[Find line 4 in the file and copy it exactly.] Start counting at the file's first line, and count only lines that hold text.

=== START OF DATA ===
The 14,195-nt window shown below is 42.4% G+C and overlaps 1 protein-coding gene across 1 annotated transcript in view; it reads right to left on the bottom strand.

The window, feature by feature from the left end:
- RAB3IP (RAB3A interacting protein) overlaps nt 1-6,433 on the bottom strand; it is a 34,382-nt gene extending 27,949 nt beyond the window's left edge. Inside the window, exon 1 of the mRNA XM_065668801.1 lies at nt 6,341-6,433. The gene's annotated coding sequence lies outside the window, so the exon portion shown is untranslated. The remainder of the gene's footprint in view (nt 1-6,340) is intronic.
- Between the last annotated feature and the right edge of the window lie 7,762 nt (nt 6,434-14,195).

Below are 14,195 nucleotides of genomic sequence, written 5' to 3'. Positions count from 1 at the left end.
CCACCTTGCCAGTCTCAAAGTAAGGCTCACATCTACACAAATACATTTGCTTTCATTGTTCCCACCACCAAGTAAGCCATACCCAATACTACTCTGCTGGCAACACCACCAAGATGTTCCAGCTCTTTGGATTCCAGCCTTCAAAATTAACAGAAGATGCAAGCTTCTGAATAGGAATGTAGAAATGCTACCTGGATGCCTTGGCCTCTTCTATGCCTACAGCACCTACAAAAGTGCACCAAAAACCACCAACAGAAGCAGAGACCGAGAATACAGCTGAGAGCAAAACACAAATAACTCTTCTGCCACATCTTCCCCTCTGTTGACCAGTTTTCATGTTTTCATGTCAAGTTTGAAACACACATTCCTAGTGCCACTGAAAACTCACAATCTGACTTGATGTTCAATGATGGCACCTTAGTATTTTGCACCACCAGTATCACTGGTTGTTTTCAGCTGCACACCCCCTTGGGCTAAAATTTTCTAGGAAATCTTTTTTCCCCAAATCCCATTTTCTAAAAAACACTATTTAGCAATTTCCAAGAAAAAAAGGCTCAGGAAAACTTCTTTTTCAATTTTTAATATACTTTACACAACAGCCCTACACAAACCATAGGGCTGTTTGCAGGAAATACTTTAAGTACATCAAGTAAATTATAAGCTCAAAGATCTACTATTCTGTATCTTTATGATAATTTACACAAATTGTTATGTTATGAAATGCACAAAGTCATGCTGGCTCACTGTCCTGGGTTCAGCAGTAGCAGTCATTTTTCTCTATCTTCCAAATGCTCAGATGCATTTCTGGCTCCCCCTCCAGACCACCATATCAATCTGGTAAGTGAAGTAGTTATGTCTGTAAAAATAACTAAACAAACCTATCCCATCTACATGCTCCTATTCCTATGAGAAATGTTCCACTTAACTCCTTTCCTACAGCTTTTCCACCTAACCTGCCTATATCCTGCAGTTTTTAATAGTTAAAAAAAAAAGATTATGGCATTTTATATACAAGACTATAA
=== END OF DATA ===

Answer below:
- Between the last annotated feature and the right edge of the window lie 7,762 nt (nt 6,434-14,195).